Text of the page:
If you’ve been remotely awake today (or at least clicking on your morning Runnin’ Scared links), you’re no doubt aware that Mayor Bloomberg has asked the U.S. Department of Agriculture to allow New York City to bar its 1.7 million citizens with food-stamp cards from using them to buy soda. “This initiative will give New York families more money to spend on foods and drinks that provide real nourishment,” declared the mayor, while Governor Paterson — who actually co-sponsored the measure, but is getting ignored in the media because nobody remembers that he’s still governor — added that allowing food stamps to be used to purchase soft drinks “subsidizes a serious public health epidemic.”
The mayor’s latest anti-sugar putsch drew predictable responses from New Yorkers, ahem, fed up with a mayor who seems never to tire of lecturing his citizens on their eating habits even while putting salt on his own pizza. (Typical Facebook comment: “Yes, yes, we know that soda is bad for you — but Michael ‘It’s for your own good’ Bloomberg has no right to force his own personal agenda.”) But according to Joel Berg, director of the New York City Coalition Against Hunger and a former USDA official, there’s an even bigger problem with banning soda purchases with food stamps: It’s against the law.
“It’s illegal for USDA to unilaterally do this,” says Berg. He notes that in 2004, Minnesota asked for a similar waiver for not just soda but candy, too, and was shot down — exactly because, he says, the agency isn’t allowed to ban purchases of certain items without Congressional approval. “This isn’t a contested gray area. It’s absolutely clear. I do think it’s a bit of grandstanding. If their lawyers have even given this a cursory look, they’ve got to know there’s no way USDA can do this.” (Officials at the state Office of Temporary and Disability Assistance, which submitted the actual waiver request, weren’t immediately available for comment.)
(Update, 5:54 pm: OTDA spokesperson Anthony Farmer insists that Berg is wrong: “The law does allow USDA to permit demonstration projects, which is what we have proposed.” Told of this, Berg replies, “Yeah, they’re wrong,” and says only other programs such as school lunches and WIC are allowed — as specifically outlined by Congress — to limit recipients to certain food items. More on this after everyone has gone to their respective corners and read through all the relevant legislation.)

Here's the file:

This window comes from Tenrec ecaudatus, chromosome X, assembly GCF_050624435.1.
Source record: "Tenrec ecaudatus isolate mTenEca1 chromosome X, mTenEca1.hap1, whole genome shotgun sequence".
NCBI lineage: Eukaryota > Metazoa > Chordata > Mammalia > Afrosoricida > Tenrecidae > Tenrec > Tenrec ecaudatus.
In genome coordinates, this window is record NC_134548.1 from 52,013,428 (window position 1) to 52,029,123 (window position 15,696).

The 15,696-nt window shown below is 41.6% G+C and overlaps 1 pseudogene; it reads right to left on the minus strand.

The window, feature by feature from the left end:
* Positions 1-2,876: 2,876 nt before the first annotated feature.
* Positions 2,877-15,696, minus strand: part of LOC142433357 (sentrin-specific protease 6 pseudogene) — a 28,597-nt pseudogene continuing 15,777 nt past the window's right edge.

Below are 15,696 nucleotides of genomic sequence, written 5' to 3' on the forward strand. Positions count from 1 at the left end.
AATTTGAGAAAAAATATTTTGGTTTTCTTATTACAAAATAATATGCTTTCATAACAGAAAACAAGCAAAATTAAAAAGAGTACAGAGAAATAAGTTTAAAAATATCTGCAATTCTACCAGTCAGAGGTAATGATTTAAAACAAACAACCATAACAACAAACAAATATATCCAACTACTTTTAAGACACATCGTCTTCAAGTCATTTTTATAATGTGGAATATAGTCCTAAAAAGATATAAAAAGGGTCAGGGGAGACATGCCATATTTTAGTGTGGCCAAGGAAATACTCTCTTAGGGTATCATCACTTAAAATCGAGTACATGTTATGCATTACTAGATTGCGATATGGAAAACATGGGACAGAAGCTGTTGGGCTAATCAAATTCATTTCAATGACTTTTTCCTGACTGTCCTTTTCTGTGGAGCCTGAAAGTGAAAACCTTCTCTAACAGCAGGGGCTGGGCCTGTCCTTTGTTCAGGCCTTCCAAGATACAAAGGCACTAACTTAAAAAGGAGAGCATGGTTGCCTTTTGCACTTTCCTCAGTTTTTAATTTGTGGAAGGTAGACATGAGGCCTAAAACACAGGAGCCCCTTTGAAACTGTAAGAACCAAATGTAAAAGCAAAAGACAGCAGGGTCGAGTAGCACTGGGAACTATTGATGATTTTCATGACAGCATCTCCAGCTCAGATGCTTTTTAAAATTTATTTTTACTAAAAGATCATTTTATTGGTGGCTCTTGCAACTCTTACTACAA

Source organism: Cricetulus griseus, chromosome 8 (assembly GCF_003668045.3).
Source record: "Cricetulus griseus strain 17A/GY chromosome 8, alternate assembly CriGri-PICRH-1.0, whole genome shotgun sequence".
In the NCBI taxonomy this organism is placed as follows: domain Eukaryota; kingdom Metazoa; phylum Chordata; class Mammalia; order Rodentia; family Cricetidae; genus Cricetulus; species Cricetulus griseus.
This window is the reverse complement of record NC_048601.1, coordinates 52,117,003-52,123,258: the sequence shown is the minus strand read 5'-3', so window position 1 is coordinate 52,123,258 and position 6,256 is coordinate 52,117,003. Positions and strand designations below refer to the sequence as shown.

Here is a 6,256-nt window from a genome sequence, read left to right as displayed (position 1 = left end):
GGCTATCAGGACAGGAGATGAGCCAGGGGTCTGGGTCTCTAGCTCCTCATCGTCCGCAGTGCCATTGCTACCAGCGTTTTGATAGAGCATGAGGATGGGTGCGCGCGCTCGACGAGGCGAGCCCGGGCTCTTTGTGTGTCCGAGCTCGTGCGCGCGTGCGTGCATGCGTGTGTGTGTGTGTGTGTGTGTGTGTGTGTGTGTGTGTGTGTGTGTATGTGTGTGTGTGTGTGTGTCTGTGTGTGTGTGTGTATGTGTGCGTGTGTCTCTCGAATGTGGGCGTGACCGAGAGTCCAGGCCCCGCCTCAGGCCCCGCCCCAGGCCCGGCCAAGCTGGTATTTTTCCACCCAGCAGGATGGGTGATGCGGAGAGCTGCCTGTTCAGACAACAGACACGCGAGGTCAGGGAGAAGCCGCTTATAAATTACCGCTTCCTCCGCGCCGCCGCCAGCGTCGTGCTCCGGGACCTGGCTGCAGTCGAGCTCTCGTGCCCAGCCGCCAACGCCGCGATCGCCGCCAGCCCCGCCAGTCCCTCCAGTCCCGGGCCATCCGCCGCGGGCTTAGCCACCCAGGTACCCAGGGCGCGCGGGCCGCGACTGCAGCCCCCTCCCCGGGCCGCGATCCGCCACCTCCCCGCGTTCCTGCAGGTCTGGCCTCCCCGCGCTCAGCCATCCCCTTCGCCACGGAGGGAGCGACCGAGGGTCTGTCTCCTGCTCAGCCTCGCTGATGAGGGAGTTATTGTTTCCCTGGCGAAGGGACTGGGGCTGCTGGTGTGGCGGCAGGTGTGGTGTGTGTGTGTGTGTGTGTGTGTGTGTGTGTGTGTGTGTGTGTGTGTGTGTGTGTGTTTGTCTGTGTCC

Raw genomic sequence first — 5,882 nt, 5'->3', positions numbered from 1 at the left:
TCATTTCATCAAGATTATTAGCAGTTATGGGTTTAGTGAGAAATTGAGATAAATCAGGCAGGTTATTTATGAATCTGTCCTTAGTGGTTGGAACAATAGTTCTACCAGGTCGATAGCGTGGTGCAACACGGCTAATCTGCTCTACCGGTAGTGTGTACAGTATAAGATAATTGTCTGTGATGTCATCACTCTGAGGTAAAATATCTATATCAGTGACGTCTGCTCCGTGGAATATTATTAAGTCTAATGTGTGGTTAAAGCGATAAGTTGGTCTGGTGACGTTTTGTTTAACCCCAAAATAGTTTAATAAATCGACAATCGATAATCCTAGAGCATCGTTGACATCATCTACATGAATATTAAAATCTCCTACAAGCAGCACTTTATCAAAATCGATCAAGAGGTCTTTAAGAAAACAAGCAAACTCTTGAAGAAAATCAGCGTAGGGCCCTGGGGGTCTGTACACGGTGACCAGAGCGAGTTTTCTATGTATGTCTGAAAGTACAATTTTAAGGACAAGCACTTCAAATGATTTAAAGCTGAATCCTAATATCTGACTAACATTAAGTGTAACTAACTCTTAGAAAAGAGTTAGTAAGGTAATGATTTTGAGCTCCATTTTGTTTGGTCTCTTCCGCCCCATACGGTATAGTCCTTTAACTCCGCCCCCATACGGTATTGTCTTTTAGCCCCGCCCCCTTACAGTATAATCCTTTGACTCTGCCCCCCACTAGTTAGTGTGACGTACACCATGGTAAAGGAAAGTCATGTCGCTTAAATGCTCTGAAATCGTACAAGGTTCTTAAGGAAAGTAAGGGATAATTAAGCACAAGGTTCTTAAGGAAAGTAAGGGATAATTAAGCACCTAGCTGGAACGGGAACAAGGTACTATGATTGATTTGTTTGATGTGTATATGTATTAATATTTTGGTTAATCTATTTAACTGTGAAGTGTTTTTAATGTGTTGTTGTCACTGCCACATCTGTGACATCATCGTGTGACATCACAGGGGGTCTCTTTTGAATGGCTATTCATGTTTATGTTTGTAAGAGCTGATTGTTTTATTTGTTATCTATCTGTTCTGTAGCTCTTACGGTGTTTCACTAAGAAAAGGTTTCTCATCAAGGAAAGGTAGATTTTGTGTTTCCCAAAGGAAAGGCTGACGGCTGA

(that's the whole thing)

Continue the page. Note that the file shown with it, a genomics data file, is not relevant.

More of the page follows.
And even if it were legal, argues Berg, it would be terrible policy. Banning foods outright, he says, is a sure way to get people to fall off the wagon as soon as they’re allowed to buy them again, a lesson that weight-loss companies learned when their off-limits food lists resulted in people ballooning back up once they left the program. Berg says he personally has found success with what might be termed a harm-reduction approach to sugar: “I’ll have my Coke one time with dim sum, and then I’ll go five days eating better.”
It’s a conclusion the USDA itself has drawn as well, albeit with fewer direct references to har gao. In a 2007 article, four USDA researchers concluded that “disallowing an ‘unhealthful’ food item … may have limited effectiveness,” and might only succeed in encouraging low-income shoppers to use their own meager funds to buy what they can’t with food stamps. Of Minnesota’s foiled candy ban, they wrote:
Consumers who love candy might choose the natural sweetness of fruit. Or they might switch to cakes, cookies, chocolate-coated granola bars, or any of a number of items that might have only minimal nutritional differences from banned items. In denying Minnesota’s request for authority to ban certain candies, USDA noted that the request would prohibit the purchase of Hershey chocolate bars but allowed Kit-Kat and Twix candies (because they contain flour).
More effective, they conclude, would be giving people additional dollars on top of their food stamps to use for healthy foods — something that Mayor Bloomberg, to his credit, has pioneered with his Health Bucks program that provides $2 in bonus cash for every $5 in food stamps spent at many city farmer’s markets.
Berg says his own experience with the annual Food Stamp Challenge, where participants try to live for a week on an average food stamp budget — recounted in his book All You Can Eat — points out to what extent poor nutrition among the poor is the result of lousy options more than lousy taste. “In 2007, I could afford an apple, but not an organic apple,” he says. “This year I couldn’t afford a single piece of fruit. People just don’t seem to understand the connection between hunger and obesity.”